Calendula officinalis is a widely available natural botanical (derived from the orange-yellow petals of the pot marigold), and has been used (mainly in Europe) since at least the 12th century in the treatment of rashes, burns and inflammation of the skin. The anti-inflammatory properties of Calendula likely are derived from a class of phytochemical compounds called, triterpenoid esters. Additionally, Calendula contains a variety of antioxidant compounds (flavonoids) that may protect the skin from free radical damage.
Radiation therapy commonly causes an inflammatory skin reaction in the radiated tissues called, radiation dermatitis. This is characterized by skin redness, irritation or pain, swelling, and peeling or blistering.
As a radiation oncologist, I frequently counsel my patients on skin care during treatment and one of my favorite recommendations is to use Calendula cream (or cream or oil formulations that include Calendula) throughout the course of therapy. I recommend applying the cream to the irradiated skin 2-3 times each day (please discuss this with your own radiation oncology team to get their approval).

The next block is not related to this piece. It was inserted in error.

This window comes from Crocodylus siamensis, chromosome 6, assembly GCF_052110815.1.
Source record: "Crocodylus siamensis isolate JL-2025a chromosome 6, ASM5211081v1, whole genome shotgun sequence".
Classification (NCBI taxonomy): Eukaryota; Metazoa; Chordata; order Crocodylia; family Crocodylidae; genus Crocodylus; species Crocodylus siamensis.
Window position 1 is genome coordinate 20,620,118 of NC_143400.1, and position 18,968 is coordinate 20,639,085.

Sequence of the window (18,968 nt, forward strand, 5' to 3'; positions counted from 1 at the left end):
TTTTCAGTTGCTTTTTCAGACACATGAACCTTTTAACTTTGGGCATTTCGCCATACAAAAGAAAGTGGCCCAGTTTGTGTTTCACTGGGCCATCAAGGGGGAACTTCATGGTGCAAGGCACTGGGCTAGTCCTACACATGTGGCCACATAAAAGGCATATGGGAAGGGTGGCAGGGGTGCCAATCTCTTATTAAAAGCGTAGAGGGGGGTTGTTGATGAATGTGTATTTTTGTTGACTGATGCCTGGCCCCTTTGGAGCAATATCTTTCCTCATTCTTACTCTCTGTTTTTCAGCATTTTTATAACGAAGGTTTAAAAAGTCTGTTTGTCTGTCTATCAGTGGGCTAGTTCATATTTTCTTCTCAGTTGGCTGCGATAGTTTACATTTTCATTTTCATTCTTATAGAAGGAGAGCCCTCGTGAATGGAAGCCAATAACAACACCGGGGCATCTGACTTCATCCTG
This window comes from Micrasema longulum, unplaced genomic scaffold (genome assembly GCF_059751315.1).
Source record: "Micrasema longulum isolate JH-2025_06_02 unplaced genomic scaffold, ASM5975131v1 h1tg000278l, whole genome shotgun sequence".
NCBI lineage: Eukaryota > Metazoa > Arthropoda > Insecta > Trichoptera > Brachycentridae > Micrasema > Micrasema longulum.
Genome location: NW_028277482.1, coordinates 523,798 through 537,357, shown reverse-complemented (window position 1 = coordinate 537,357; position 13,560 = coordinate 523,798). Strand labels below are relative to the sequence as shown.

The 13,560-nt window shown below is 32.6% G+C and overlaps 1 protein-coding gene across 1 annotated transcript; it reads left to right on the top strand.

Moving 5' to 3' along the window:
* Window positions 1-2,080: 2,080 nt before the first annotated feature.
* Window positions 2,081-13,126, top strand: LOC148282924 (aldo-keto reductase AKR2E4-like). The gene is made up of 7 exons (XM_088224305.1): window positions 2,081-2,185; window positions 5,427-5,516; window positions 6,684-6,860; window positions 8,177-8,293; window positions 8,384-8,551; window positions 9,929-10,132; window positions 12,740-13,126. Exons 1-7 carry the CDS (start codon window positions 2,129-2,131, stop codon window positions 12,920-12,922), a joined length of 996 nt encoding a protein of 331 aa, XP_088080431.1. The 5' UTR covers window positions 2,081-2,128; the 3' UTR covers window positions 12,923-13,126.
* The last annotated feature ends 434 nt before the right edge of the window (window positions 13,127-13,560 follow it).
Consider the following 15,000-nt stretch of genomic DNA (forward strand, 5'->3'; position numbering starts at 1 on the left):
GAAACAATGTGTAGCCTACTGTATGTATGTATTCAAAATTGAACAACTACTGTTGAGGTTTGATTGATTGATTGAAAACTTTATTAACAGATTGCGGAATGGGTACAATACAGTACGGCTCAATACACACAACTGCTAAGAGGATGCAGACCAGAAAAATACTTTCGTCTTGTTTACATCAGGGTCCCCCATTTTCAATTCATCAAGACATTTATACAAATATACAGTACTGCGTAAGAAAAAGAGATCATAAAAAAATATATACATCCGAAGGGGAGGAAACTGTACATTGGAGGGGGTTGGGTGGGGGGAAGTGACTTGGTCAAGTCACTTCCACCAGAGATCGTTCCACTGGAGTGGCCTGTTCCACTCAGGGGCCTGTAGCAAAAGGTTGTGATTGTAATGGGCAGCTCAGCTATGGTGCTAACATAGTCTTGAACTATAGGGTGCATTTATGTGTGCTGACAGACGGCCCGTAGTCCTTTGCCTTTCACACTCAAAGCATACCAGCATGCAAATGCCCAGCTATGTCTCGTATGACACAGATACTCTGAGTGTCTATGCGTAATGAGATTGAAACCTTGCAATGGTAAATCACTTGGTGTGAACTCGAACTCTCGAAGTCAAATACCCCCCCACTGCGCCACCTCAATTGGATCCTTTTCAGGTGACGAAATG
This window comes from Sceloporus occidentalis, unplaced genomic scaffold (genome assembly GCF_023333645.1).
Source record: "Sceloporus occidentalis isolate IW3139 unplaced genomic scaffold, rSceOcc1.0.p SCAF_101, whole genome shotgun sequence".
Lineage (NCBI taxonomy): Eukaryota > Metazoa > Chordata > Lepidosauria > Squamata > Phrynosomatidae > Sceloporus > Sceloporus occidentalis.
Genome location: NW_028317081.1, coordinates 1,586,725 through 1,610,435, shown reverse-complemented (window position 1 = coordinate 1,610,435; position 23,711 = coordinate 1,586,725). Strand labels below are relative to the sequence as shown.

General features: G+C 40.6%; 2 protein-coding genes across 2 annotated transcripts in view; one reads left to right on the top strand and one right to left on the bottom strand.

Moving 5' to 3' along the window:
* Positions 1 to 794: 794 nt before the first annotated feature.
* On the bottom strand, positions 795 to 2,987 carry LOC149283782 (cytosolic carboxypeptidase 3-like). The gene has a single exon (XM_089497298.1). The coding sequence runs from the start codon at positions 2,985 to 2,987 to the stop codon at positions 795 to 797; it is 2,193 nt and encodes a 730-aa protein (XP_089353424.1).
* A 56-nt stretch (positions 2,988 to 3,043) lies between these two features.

A large study was published, in 2004, in the Journal of Clinical Oncology, that demonstrated a very significant reduction in the risk of developing the radiation dermatitis (35% reduced risk) while using Calendula cream versus Trolamine (a skin cream that was widely used for the treatment of radiation dermatitis). Furthermore, the use of Calendula reduced pain levels by 27% over Trolamine.
You can purchase Calendula creams at many health food chains (i.e. Whole Foods Market) and supplement stores. Select formulations with no added perfumes or oddly sounding artificial chemicals.